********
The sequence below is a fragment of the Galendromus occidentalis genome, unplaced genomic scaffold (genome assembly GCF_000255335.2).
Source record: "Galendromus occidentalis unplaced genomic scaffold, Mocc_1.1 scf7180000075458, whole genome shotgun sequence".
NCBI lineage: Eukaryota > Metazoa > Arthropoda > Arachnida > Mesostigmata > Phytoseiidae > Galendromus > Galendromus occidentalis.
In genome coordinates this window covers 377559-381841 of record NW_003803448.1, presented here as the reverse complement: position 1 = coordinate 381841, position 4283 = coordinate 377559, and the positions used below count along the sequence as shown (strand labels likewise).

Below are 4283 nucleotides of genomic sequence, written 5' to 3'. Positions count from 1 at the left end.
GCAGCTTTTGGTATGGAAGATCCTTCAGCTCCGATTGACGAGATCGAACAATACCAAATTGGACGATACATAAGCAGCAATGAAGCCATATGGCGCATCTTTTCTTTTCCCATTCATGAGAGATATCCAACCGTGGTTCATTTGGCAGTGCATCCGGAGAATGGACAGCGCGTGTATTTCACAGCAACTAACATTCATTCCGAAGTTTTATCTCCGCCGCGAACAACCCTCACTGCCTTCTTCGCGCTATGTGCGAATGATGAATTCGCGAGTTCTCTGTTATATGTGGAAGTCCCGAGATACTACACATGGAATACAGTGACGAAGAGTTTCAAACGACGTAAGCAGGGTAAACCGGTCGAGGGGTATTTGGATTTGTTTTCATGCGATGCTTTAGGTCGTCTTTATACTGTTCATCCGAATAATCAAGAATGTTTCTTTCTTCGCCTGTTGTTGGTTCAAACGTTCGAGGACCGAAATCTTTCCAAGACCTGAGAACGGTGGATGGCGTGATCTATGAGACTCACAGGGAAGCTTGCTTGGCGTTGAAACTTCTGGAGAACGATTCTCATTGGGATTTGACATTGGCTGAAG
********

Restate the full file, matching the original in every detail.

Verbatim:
The sequence below is a fragment of the Galendromus occidentalis genome, unplaced genomic scaffold (genome assembly GCF_000255335.2).
Source record: "Galendromus occidentalis unplaced genomic scaffold, Mocc_1.1 scf7180000075458, whole genome shotgun sequence".
NCBI lineage: Eukaryota > Metazoa > Arthropoda > Arachnida > Mesostigmata > Phytoseiidae > Galendromus > Galendromus occidentalis.
In genome coordinates this window covers 377559-381841 of record NW_003803448.1, presented here as the reverse complement: position 1 = coordinate 381841, position 4283 = coordinate 377559, and the positions used below count along the sequence as shown (strand labels likewise).

Below are 4283 nucleotides of genomic sequence, written 5' to 3'. Positions count from 1 at the left end.
GCAGCTTTTGGTATGGAAGATCCTTCAGCTCCGATTGACGAGATCGAACAATACCAAATTGGACGATACATAAGCAGCAATGAAGCCATATGGCGCATCTTTTCTTTTCCCATTCATGAGAGATATCCAACCGTGGTTCATTTGGCAGTGCATCCGGAGAATGGACAGCGCGTGTATTTCACAGCAACTAACATTCATTCCGAAGTTTTATCTCCGCCGCGAACAACCCTCACTGCCTTCTTCGCGCTATGTGCGAATGATGAATTCGCGAGTTCTCTGTTATATGTGGAAGTCCCGAGATACTACACATGGAATACAGTGACGAAGAGTTTCAAACGACGTAAGCAGGGTAAACCGGTCGAGGGGTATTTGGATTTGTTTTCATGCGATGCTTTAGGTCGTCTTTATACTGTTCATCCGAATAATCAAGAATGTTTCTTTCTTCGCCTGTTGTTGGTTCAAACGTTCGAGGACCGAAATCTTTCCAAGACCTGAGAACGGTGGATGGCGTGATCTATGAGACTCACAGGGAAGCTTGCTTGGCGTTGAAACTTCTGGAGAACGATTCTCATTGGGATTTGACATTGGCTGAAG